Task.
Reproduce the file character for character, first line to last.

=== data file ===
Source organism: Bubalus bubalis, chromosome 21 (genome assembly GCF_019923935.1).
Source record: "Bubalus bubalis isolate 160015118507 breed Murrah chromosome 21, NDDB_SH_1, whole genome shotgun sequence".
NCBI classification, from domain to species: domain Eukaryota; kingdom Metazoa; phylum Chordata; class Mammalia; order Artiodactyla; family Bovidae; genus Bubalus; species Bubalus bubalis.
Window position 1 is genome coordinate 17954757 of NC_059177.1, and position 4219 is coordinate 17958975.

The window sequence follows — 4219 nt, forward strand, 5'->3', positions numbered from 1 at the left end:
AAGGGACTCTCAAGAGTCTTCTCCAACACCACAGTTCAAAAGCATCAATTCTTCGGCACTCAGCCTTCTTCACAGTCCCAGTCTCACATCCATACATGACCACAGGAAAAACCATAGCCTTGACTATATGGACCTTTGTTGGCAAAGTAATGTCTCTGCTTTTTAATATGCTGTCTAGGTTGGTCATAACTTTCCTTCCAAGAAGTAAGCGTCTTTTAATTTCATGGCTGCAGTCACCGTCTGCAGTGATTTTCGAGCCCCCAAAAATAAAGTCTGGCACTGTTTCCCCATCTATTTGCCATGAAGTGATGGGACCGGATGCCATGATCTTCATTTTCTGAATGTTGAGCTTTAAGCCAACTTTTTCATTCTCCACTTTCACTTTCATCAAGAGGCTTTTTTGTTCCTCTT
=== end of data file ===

Source organism: Bubalus bubalis, chromosome 21 (genome assembly GCF_019923935.1).
Source record: "Bubalus bubalis isolate 160015118507 breed Murrah chromosome 21, NDDB_SH_1, whole genome shotgun sequence".
NCBI classification, from domain to species: domain Eukaryota; kingdom Metazoa; phylum Chordata; class Mammalia; order Artiodactyla; family Bovidae; genus Bubalus; species Bubalus bubalis.
Window position 1 is genome coordinate 17954757 of NC_059177.1, and position 4219 is coordinate 17958975.

The window sequence follows — 4219 nt, forward strand, 5'->3', positions numbered from 1 at the left end:
AAGGGACTCTCAAGAGTCTTCTCCAACACCACAGTTCAAAAGCATCAATTCTTCGGCACTCAGCCTTCTTCACAGTCCCAGTCTCACATCCATACATGACCACAGGAAAAACCATAGCCTTGACTATATGGACCTTTGTTGGCAAAGTAATGTCTCTGCTTTTTAATATGCTGTCTAGGTTGGTCATAACTTTCCTTCCAAGAAGTAAGCGTCTTTTAATTTCATGGCTGCAGTCACCGTCTGCAGTGATTTTCGAGCCCCCAAAAATAAAGTCTGGCACTGTTTCCCCATCTATTTGCCATGAAGTGATGGGACCGGATGCCATGATCTTCATTTTCTGAATGTTGAGCTTTAAGCCAACTTTTTCATTCTCCACTTTCACTTTCATCAAGAGGCTTTTTTGTTCCTCTT